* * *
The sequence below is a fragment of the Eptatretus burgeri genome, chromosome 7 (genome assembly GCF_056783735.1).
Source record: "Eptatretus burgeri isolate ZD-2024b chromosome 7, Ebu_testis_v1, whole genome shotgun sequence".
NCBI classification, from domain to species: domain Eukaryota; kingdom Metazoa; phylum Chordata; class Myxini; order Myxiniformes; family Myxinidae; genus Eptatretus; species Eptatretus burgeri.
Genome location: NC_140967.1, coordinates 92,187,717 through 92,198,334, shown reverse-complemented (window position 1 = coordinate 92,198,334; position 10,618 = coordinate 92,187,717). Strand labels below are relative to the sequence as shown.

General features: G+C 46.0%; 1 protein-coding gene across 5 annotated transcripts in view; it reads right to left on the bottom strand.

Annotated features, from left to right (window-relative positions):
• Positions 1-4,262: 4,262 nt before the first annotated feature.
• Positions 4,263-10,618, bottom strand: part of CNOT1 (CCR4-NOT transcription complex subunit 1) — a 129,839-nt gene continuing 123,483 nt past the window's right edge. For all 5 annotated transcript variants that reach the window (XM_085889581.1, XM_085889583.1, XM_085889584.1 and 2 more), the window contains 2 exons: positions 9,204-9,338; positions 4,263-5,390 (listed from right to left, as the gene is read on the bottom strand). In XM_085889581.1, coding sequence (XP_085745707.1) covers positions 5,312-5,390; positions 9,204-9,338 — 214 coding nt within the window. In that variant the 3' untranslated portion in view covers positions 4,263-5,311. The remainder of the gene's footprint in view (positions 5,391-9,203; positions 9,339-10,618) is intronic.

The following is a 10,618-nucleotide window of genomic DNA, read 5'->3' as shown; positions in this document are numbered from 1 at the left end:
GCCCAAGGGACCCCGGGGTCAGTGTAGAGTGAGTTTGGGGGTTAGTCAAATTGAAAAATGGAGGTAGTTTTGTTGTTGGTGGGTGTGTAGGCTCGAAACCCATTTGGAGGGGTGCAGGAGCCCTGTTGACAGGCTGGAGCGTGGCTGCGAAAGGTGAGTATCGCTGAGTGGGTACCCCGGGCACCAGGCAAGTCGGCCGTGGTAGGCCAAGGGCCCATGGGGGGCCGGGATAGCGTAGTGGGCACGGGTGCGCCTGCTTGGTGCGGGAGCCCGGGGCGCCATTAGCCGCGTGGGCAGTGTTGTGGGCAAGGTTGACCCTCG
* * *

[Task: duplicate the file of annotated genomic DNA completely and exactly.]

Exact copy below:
The sequence below is a fragment of the Eptatretus burgeri genome, chromosome 7 (genome assembly GCF_056783735.1).
Source record: "Eptatretus burgeri isolate ZD-2024b chromosome 7, Ebu_testis_v1, whole genome shotgun sequence".
NCBI classification, from domain to species: domain Eukaryota; kingdom Metazoa; phylum Chordata; class Myxini; order Myxiniformes; family Myxinidae; genus Eptatretus; species Eptatretus burgeri.
Genome location: NC_140967.1, coordinates 92,187,717 through 92,198,334, shown reverse-complemented (window position 1 = coordinate 92,198,334; position 10,618 = coordinate 92,187,717). Strand labels below are relative to the sequence as shown.

General features: G+C 46.0%; 1 protein-coding gene across 5 annotated transcripts in view; it reads right to left on the bottom strand.

Annotated features, from left to right (window-relative positions):
• Positions 1-4,262: 4,262 nt before the first annotated feature.
• Positions 4,263-10,618, bottom strand: part of CNOT1 (CCR4-NOT transcription complex subunit 1) — a 129,839-nt gene continuing 123,483 nt past the window's right edge. For all 5 annotated transcript variants that reach the window (XM_085889581.1, XM_085889583.1, XM_085889584.1 and 2 more), the window contains 2 exons: positions 9,204-9,338; positions 4,263-5,390 (listed from right to left, as the gene is read on the bottom strand). In XM_085889581.1, coding sequence (XP_085745707.1) covers positions 5,312-5,390; positions 9,204-9,338 — 214 coding nt within the window. In that variant the 3' untranslated portion in view covers positions 4,263-5,311. The remainder of the gene's footprint in view (positions 5,391-9,203; positions 9,339-10,618) is intronic.

The following is a 10,618-nucleotide window of genomic DNA, read 5'->3' as shown; positions in this document are numbered from 1 at the left end:
GCCCAAGGGACCCCGGGGTCAGTGTAGAGTGAGTTTGGGGGTTAGTCAAATTGAAAAATGGAGGTAGTTTTGTTGTTGGTGGGTGTGTAGGCTCGAAACCCATTTGGAGGGGTGCAGGAGCCCTGTTGACAGGCTGGAGCGTGGCTGCGAAAGGTGAGTATCGCTGAGTGGGTACCCCGGGCACCAGGCAAGTCGGCCGTGGTAGGCCAAGGGCCCATGGGGGGCCGGGATAGCGTAGTGGGCACGGGTGCGCCTGCTTGGTGCGGGAGCCCGGGGCGCCATTAGCCGCGTGGGCAGTGTTGTGGGCAAGGTTGACCCTCG